Abigail Klein Leichman
November 6, 2014, Updated November 10, 2014
Photo of Johannah Jolson by Mihail Sirotenko.
Photo of Johannah Jolson by Mihail Sirotenko.

For Johannah Jolson — in the words of fellow Brit William Shakespeare — the play’s the thing.

In August, the 28-year-old Tel Aviv resident launched the English National Theatre of Israel (ENTI), an endeavor meant to make professional English-language productions available nearly every night of the week in the Holy Land.

“At the moment, there is a lot of community theater in Israel — which doesn’t necessarily equal non-professional standards, and a few even have paid actors,” Jolson tells ISRAEL21c. “But it tends to be sporadic, with no one organization presenting English-language theater all the time. I saw a need to provide a platform for that and develop it to a point where we have our own residency space in Tel Aviv and are also touring.”

ENTI’s introductory show was a one-woman play from Orange Shade Productions in the UK, “When the Sky Falls In,” written and performed by British author and broadcaster Janet Gershlick and presented at the café-bookshops Tmol Shilshom in Jerusalem and The Prince in Tel Aviv. The play contains several Jewish references that Jolson felt would resonate.

“I want to produce theater that is relevant to Israeli culture. I want to open the door to all Israeli writers and writers from around the globe who have an interest in Israel, to be heard by a whole new Anglo audience,” says Jolson, who holds a degree from Guildford School of Acting in Surrey.

“I’m starting with lots of partnerships and co-productions, like with Orange Shade. I learned from my experience producing in England that this is the way to go for a young company.”

The next show in the lineup, “Gam Zeh L’Tova,” is “a very funny piece written, developed and performed by an observant woman in England, giving a lighthearted look at what it means to be Orthodox in Manchester,” Jolson says. It’s slated for early next year in Tel Aviv and Zichron Ya’akov.

Singing in hotels

Jolson never thought about producing theater in Israel – never thought about Israel much at all, in fact – until a Birthright tour of 10 days straddling the end of 2012 and beginning of 2013 changed everything.

“I had no connection to my Jewish heritage. My mum’s friend wanted her daughter to go on Taglit-Birthright and she thought if I went, her daughter might go, too. In the end, I went but her daughter didn’t,” she recalls with a laugh.

“I loved it, and while on the trip I rediscovered my Jewish heritage. I wanted to come back and explore more, so I looked for potential performing jobs.”

Jolson got a gig through a British entertainment company, singing in resort hotels at the Dead Sea and Eilat. After three months, she joined Masa Israel Journey, a project of the Jewish Agency for Israel. For 10 months, she volunteered up north at Kibbutz Kishorit for people with special needs, and in a community center in Dimona down south.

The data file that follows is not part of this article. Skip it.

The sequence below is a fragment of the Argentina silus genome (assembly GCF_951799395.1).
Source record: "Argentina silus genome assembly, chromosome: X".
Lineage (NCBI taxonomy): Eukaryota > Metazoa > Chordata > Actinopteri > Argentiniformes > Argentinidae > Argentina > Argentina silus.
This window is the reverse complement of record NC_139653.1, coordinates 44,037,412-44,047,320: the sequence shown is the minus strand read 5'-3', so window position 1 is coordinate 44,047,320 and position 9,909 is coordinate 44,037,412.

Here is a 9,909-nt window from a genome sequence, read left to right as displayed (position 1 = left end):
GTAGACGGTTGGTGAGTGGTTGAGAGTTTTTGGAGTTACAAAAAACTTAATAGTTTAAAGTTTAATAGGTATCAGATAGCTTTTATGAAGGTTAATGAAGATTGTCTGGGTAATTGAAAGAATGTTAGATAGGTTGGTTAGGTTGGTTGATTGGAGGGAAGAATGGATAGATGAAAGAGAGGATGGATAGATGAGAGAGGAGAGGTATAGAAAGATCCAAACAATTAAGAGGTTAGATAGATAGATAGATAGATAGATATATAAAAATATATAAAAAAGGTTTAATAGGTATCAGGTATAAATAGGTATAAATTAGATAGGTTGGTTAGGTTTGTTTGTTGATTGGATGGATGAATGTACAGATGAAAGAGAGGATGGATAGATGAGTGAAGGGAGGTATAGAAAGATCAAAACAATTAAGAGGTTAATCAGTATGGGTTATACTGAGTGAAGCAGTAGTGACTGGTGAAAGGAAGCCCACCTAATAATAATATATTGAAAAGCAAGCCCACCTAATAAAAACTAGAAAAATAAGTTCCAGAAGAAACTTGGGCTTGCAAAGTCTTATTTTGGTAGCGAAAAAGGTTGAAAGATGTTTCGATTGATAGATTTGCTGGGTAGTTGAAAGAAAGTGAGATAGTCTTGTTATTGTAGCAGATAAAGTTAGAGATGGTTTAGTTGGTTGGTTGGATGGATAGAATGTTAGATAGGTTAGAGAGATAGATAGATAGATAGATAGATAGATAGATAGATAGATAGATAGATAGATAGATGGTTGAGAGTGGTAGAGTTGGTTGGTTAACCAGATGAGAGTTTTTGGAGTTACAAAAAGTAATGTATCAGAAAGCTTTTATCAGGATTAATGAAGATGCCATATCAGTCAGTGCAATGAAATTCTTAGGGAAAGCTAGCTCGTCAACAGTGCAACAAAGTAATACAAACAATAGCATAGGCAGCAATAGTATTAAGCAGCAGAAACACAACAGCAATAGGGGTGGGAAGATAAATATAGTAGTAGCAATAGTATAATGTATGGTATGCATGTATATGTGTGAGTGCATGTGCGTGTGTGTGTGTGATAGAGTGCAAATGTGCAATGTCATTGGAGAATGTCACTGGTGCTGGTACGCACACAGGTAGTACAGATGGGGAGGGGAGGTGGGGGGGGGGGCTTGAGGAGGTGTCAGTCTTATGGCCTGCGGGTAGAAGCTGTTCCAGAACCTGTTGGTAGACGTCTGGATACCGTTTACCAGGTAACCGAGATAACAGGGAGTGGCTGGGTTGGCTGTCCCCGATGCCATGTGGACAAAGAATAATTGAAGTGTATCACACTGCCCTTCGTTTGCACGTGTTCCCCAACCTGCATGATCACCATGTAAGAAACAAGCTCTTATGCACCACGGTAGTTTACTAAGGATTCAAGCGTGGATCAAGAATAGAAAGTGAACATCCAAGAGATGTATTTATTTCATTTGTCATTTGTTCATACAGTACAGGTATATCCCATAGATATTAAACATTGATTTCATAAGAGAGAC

Janet Gershlik in “When the Sky Falls In.” Photo by Yael Katz
Janet Gershlik in “When the Sky Falls In.” Photo by Yael Katz

She was one of 100 Masa participants chosen to attend a weeklong leadership summit, and among 14 selected to follow up with a five-month fellowship at innovation incubator PresenTense.

There she got the mentoring and initial connections to develop a business plan, do market research and ultimately launch ENTI. Its first “appearance” was as associate producer for the American play, “An Iliad,” presented in Jaffa during the summer.

To test the waters, she sent out an online survey to which responses fell into two categories: Those who saw no need for anything more than the existing community English theater groups in Israel; and self-described serious theater-goers eager for something they perceived as more professional.

“What I’ve tried to do with our name and our marketing is to show we are of a certain standard,” says Jolson.

She is in discussions with the Israeli branch of the British Council, an organization that uses arts and culture to forge links between Britain and other countries; and with Tik-sho-ret, a production company for Jewish and Israeli theater in England. She and Tik-sho-ret founder Ariella Eshed hope to do an exchange program next year for British and Israeli playwrights.

In early October, Jolson piloted an English National Youth Theatre of Israel workshop session in association with Kidspace, an English-language immersion club.

“Really exciting to see how the performing arts helps young people to engage with the English language,” she reported on the group’s Facebook page. “We are still very interested to hear from potential partners nationwide, and from young people who might be interested to join the Youth Theatre program as it develops and expands.”

Jolson plans for the theater to produce its own work, collaborate with other companies and individual artists, and bring English-language theater “in all its forms” to Israeli schools and communities, especially in areas where English comprehension is weak

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